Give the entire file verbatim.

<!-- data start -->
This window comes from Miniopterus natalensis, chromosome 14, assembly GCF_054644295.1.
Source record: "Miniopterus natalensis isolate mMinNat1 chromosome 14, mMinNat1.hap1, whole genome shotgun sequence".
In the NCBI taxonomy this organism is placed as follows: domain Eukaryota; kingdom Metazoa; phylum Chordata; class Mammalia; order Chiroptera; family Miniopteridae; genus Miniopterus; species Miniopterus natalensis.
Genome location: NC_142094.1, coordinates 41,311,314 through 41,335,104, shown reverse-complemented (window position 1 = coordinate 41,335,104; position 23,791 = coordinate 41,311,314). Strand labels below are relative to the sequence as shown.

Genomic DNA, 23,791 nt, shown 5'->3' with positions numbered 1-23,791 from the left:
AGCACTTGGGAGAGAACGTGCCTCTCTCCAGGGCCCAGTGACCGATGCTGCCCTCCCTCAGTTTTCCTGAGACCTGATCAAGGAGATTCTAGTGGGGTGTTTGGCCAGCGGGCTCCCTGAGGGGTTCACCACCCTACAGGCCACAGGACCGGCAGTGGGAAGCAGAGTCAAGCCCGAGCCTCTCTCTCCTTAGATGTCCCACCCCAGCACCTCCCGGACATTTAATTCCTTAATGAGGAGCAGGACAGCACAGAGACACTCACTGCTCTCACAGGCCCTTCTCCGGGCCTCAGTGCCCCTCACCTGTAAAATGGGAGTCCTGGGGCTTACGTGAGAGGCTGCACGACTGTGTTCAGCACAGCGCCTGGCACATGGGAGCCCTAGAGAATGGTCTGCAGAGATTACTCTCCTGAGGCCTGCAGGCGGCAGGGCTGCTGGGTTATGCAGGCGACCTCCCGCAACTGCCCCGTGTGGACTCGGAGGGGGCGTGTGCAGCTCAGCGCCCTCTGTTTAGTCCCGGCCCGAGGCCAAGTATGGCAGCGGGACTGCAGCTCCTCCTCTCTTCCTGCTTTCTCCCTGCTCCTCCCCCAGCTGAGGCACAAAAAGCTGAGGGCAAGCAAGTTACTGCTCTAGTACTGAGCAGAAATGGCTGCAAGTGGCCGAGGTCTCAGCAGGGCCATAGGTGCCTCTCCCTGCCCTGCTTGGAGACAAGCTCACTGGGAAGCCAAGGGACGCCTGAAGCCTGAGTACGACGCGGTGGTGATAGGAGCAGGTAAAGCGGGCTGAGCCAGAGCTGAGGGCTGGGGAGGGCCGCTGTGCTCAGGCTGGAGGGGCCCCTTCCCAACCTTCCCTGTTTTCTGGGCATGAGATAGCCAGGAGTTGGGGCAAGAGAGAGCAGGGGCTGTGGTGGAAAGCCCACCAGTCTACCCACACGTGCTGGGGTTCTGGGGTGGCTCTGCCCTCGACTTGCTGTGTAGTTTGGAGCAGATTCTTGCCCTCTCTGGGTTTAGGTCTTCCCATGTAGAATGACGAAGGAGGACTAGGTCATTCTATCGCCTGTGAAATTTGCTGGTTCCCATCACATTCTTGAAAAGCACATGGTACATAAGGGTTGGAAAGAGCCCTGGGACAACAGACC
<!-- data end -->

This window comes from Miniopterus natalensis, chromosome 14, assembly GCF_054644295.1.
Source record: "Miniopterus natalensis isolate mMinNat1 chromosome 14, mMinNat1.hap1, whole genome shotgun sequence".
In the NCBI taxonomy this organism is placed as follows: domain Eukaryota; kingdom Metazoa; phylum Chordata; class Mammalia; order Chiroptera; family Miniopteridae; genus Miniopterus; species Miniopterus natalensis.
Genome location: NC_142094.1, coordinates 41,311,314 through 41,335,104, shown reverse-complemented (window position 1 = coordinate 41,335,104; position 23,791 = coordinate 41,311,314). Strand labels below are relative to the sequence as shown.

Genomic DNA, 23,791 nt, shown 5'->3' with positions numbered 1-23,791 from the left:
AGCACTTGGGAGAGAACGTGCCTCTCTCCAGGGCCCAGTGACCGATGCTGCCCTCCCTCAGTTTTCCTGAGACCTGATCAAGGAGATTCTAGTGGGGTGTTTGGCCAGCGGGCTCCCTGAGGGGTTCACCACCCTACAGGCCACAGGACCGGCAGTGGGAAGCAGAGTCAAGCCCGAGCCTCTCTCTCCTTAGATGTCCCACCCCAGCACCTCCCGGACATTTAATTCCTTAATGAGGAGCAGGACAGCACAGAGACACTCACTGCTCTCACAGGCCCTTCTCCGGGCCTCAGTGCCCCTCACCTGTAAAATGGGAGTCCTGGGGCTTACGTGAGAGGCTGCACGACTGTGTTCAGCACAGCGCCTGGCACATGGGAGCCCTAGAGAATGGTCTGCAGAGATTACTCTCCTGAGGCCTGCAGGCGGCAGGGCTGCTGGGTTATGCAGGCGACCTCCCGCAACTGCCCCGTGTGGACTCGGAGGGGGCGTGTGCAGCTCAGCGCCCTCTGTTTAGTCCCGGCCCGAGGCCAAGTATGGCAGCGGGACTGCAGCTCCTCCTCTCTTCCTGCTTTCTCCCTGCTCCTCCCCCAGCTGAGGCACAAAAAGCTGAGGGCAAGCAAGTTACTGCTCTAGTACTGAGCAGAAATGGCTGCAAGTGGCCGAGGTCTCAGCAGGGCCATAGGTGCCTCTCCCTGCCCTGCTTGGAGACAAGCTCACTGGGAAGCCAAGGGACGCCTGAAGCCTGAGTACGACGCGGTGGTGATAGGAGCAGGTAAAGCGGGCTGAGCCAGAGCTGAGGGCTGGGGAGGGCCGCTGTGCTCAGGCTGGAGGGGCCCCTTCCCAACCTTCCCTGTTTTCTGGGCATGAGATAGCCAGGAGTTGGGGCAAGAGAGAGCAGGGGCTGTGGTGGAAAGCCCACCAGTCTACCCACACGTGCTGGGGTTCTGGGGTGGCTCTGCCCTCGACTTGCTGTGTAGTTTGGAGCAGATTCTTGCCCTCTCTGGGTTTAGGTCTTCCCATGTAGAATGACGAAGGAGGACTAGGTCATTCTATCGCCTGTGAAATTTGCTGGTTCCCATCACATTCTTGAAAAGCACATGGTACATAAGGGTTGGAAAGAGCCCTGGGACAACAGACC